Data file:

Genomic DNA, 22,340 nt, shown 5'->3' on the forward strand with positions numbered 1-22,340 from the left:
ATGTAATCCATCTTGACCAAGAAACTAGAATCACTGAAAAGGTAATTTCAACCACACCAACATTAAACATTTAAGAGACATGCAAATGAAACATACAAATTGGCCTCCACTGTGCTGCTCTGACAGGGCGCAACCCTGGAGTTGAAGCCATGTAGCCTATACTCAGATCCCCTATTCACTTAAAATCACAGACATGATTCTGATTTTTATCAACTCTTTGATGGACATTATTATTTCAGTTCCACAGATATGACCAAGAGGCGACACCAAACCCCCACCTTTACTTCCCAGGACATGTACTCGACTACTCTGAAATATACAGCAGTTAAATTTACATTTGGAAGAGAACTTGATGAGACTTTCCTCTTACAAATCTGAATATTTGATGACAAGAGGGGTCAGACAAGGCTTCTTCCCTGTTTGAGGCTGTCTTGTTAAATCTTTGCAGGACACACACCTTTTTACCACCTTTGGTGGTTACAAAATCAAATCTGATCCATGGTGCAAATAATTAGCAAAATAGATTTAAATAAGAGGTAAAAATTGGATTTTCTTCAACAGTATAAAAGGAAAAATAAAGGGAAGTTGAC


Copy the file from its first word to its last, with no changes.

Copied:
Genomic DNA, 22,340 nt, shown 5'->3' on the forward strand with positions numbered 1-22,340 from the left:
ATGTAATCCATCTTGACCAAGAAACTAGAATCACTGAAAAGGTAATTTCAACCACACCAACATTAAACATTTAAGAGACATGCAAATGAAACATACAAATTGGCCTCCACTGTGCTGCTCTGACAGGGCGCAACCCTGGAGTTGAAGCCATGTAGCCTATACTCAGATCCCCTATTCACTTAAAATCACAGACATGATTCTGATTTTTATCAACTCTTTGATGGACATTATTATTTCAGTTCCACAGATATGACCAAGAGGCGACACCAAACCCCCACCTTTACTTCCCAGGACATGTACTCGACTACTCTGAAATATACAGCAGTTAAATTTACATTTGGAAGAGAACTTGATGAGACTTTCCTCTTACAAATCTGAATATTTGATGACAAGAGGGGTCAGACAAGGCTTCTTCCCTGTTTGAGGCTGTCTTGTTAAATCTTTGCAGGACACACACCTTTTTACCACCTTTGGTGGTTACAAAATCAAATCTGATCCATGGTGCAAATAATTAGCAAAATAGATTTAAATAAGAGGTAAAAATTGGATTTTCTTCAACAGTATAAAAGGAAAAATAAAGGGAAGTTGAC